Monthly Archives: February 2015

Article Reprint from HR.COM’s Leadership Excellence Essentials


3 things that can create great leaders
by Randy Sabourin


We have all witnessed, or experienced, Leadership Development Programs at organizations that miss the mark. Although designed using valid processes- evaluate what we have today and train the gaps to create the Leaders of tomorrow- somehow the return on investment is not enough. 

Young executives who have become good leaders early in their career have an intuitive sense about how to lead. Although pragmatic about learning, they often reject a content based ‘do it this way’ approach to leadership development. They feel they are unique and haven’t gotten this far by doing everything the same way everyone else has. There is also the brash young ‘know it all’ executive leader: Full of hubris, too high on control and unwilling to consider others’ input. Their reaction to classroom training is much same, perhaps with the exception of the pragmatic approach to new learning. Leadership Development programs fail for what they don’t give new leaders, not from a lack of the right content. Increasing business acumen (reading balance sheet, cash flow, budgets, etc.) or learning a company wide system coaching process is great content to learn, however, understanding these things will not produce a leader. There are three things that can create great leaders. 

First: Know Thyself

read the rest of the reprint 

A New Face At e-roleplay


Say hello to Avtar Jagpal, our new Vice President of Learning and Operations!  

Avtar joins e-roleplay with 10 years of corporate experience, coming from IBM sharing his experience in team leadership, talent management, and learning & development.  As a member of the Canadian Society of Training and Development, he has also obtained his designation as a Certified Training Practitioner. His focus is to lead, manage projects, and to strategically develop new business and processes for e-roleplay.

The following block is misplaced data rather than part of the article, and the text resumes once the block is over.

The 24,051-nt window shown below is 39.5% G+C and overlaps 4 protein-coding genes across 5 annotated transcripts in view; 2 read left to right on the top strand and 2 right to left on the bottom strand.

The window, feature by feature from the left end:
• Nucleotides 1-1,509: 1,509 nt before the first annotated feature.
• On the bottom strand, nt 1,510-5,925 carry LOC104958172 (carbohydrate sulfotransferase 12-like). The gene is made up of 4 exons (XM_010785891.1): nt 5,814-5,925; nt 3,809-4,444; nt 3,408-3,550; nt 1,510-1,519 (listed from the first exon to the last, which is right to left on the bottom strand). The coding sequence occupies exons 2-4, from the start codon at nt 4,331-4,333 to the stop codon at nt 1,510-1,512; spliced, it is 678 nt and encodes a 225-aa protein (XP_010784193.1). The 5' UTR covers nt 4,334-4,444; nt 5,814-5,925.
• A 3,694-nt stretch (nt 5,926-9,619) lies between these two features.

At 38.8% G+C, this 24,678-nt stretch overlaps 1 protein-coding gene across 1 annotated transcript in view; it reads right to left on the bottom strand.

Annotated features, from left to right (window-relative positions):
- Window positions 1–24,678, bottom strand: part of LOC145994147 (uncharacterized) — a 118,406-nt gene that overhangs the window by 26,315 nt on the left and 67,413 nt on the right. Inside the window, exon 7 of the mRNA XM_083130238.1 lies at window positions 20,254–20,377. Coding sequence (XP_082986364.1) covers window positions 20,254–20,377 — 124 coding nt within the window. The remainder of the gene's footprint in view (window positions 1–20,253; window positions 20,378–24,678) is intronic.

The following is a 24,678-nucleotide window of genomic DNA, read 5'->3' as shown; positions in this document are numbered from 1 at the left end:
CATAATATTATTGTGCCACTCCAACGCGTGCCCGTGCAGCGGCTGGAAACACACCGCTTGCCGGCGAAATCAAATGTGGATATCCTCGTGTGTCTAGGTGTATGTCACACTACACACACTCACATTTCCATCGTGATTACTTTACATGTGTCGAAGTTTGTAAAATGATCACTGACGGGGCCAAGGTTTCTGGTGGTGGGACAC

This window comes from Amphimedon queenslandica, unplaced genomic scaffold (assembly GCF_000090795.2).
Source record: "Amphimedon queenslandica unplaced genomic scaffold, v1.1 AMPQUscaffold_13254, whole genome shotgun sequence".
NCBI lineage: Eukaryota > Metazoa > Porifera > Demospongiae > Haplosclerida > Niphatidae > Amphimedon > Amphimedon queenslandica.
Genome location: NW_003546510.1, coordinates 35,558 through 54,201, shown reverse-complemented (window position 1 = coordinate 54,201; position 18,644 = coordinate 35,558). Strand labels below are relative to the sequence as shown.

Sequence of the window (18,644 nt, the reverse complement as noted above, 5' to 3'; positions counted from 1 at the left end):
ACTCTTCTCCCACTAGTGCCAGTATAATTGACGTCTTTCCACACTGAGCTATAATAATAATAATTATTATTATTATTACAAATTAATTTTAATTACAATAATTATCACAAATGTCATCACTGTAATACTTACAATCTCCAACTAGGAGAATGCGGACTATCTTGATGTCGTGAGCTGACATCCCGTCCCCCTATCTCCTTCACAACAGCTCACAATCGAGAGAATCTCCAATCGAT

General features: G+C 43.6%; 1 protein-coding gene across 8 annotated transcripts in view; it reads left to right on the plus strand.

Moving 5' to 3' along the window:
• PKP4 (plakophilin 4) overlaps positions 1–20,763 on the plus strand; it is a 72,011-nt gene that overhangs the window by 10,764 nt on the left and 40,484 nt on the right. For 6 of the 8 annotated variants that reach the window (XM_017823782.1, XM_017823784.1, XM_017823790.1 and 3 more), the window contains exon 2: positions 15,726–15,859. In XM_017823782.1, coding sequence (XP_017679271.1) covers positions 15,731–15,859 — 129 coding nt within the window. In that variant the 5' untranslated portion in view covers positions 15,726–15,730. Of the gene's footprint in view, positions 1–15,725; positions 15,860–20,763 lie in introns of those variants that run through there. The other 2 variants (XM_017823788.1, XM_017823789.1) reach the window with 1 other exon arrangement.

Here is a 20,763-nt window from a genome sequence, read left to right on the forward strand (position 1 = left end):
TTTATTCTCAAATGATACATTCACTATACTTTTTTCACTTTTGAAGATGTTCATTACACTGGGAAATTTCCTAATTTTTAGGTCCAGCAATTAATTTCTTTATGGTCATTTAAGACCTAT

Are Your Salespeople Schrodinger’s Cat (or – a thought experiment on sales training sustainment)

By Randy Sabourin

I think the greatest challenge we face in the Learning & Development (L&D) world is whether the audience we design and deliver content for actually use the learning in the field. In my experience the content is generally good, and improves year after year. Trends such as mobile technology and gamification can extend the life of a learning initiative, increasing the impact that L&D budgets have on their target audience. Even with new delivery methods for learning design, are you certain that your people are applying the content?  Who knows? The executives who allocate training dollars think you should know.

When I reflect on this issue, which I do  frequently as our business is based on solving this particular problem, I try to connect it to other disciplines, professions, or stories that may have faced similar challenges.

Schrodinger’s Cat walks into a bar and doesn’t

In the early decades of the twentieth century, new ground was being broken in physics. Interesting and sometimes bizarre theories around reality and quantum mechanics were being created.  Many of these theories ended up in popular science fiction writing. One of the most famous of these theories is called the Copenhagen Interpretation of quantum mechanics that states a quantum system (an atom or photon for example)  can exist in  multiple states at the same time, each corresponding to different possible outcomes. It remains in this strange state until it is interacted with or observed by the external world. Only then does this superposition collapse into one or another of the possible definite states. Basically it exists in all of its possibilities until someone observes it. So Schrodinger (inspired by Einstein) put together a thought experiment to illustrate the concept in plain language.

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